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Paper Grows On Trees, But There’s A Shortage Spokane Schools Weather Shortage, Prices Hikes Better Than Some

A nationwide paper shortage has doubled the price of paper used in schools over the past year, but most of the classrooms in the Spokane area have plenty of paper on hand.

School officials said last week they were warned about the impending shortage last spring, and they stocked up ahead of time.

However, schools are paying double the price, just like everyone else.

“We put all of our principals and staff on alert when we heard the price was going up,” said Al Swanson, business manager of the Mead School District.

Across the country, the shortage has forced some schools to ration supplies, or use scrap paper for note-taking. Teachers line up twice a day for their paper supply at one Boston elementary school.

Spokane area schools aren’t having such problems, although some are cutting back on the use of paper to save money.

A year ago, the Mead district was buying white paper for $15 a case through a cooperative school distributor in Seattle. Now, a case of paper is going for $29.95 from the supplier and up to $60 at discount retailers in the Spokane area, Swanson said.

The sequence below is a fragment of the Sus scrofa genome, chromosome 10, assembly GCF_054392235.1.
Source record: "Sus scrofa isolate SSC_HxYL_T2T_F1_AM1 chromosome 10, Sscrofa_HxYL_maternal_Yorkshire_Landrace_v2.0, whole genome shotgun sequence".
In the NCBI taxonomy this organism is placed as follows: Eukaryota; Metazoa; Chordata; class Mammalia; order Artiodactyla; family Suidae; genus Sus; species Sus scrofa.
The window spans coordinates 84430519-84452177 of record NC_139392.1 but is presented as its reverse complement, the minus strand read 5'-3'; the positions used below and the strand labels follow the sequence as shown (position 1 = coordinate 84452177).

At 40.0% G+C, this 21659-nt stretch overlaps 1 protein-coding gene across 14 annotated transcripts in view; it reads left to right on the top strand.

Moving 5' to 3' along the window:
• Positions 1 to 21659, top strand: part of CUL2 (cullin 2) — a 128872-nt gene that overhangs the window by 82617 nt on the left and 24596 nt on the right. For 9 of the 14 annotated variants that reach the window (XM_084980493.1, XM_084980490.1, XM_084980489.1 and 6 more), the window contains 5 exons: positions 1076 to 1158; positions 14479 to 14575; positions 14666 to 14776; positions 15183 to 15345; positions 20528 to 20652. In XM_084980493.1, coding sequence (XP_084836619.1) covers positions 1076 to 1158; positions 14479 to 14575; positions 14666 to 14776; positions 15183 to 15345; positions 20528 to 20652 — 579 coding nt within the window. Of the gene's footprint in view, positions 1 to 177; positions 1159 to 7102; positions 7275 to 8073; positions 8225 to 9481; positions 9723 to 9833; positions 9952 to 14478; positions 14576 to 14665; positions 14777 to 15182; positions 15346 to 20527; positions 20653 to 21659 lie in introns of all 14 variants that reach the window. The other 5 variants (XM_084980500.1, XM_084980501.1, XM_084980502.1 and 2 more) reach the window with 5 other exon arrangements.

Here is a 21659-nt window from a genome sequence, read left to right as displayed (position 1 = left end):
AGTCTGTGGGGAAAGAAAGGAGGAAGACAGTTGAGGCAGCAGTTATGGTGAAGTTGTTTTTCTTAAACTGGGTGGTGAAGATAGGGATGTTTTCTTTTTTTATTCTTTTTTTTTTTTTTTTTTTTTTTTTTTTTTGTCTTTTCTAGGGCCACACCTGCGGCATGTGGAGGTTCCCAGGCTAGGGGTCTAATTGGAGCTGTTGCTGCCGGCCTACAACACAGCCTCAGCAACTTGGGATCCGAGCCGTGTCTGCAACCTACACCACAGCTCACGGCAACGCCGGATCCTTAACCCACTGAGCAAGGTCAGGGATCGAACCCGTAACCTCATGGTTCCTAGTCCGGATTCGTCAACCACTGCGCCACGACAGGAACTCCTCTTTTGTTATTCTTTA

Mead uses two railroad boxcar loads full of paper each school year, or about 1,700 cases. The price increase has cost the school about $17,000 more than last year out of its $43 million operating budget.

That doesn’t add up to a serious budget problem, but it is forcing the district to cut corners. Teachers are being asked to reduce paper use by 10 percent or more in Mead.

At Central Valley School District, officials bought one truckload of ivory or off-white paper to save money this year, said Vesta Rise, purchasing agent. The district uses four truckloads a year, she said.

Spokane School District stocked up on paper last spring, and so far hasn’t run out, said Hugh Davis, district spokesman.

Most area schools get their paper from the King County Director’s Association, a school supply cooperative.

Industry officials said a boom in the global economy, combined with a slowdown in the number of paper plants being built, has driven paper prices up sharply.

The paper market last boomed in 1989, and companies rushed to build new plants, but the recession began just as many of the plants began operating, causing prices to plummet.

“We invested a lot in capacity because the economy was very good, and then we went in the tank,” said Barry Polsky, spokesman for the American Forest and Paper Association, a trade group in Washington. “So now we have to pay off the loans we took out to open those plants” instead of building new ones.

In constant 1994 dollars, copier paper cost an average of $1,028 a ton in 1989, $700 a ton in 1992 and about $1,160 this year, said Harold Cody, a San Francisco analyst who publishes an industry newsletter.

, DataTimes ILLUSTRATION: Graphic: Rising paper prices


 

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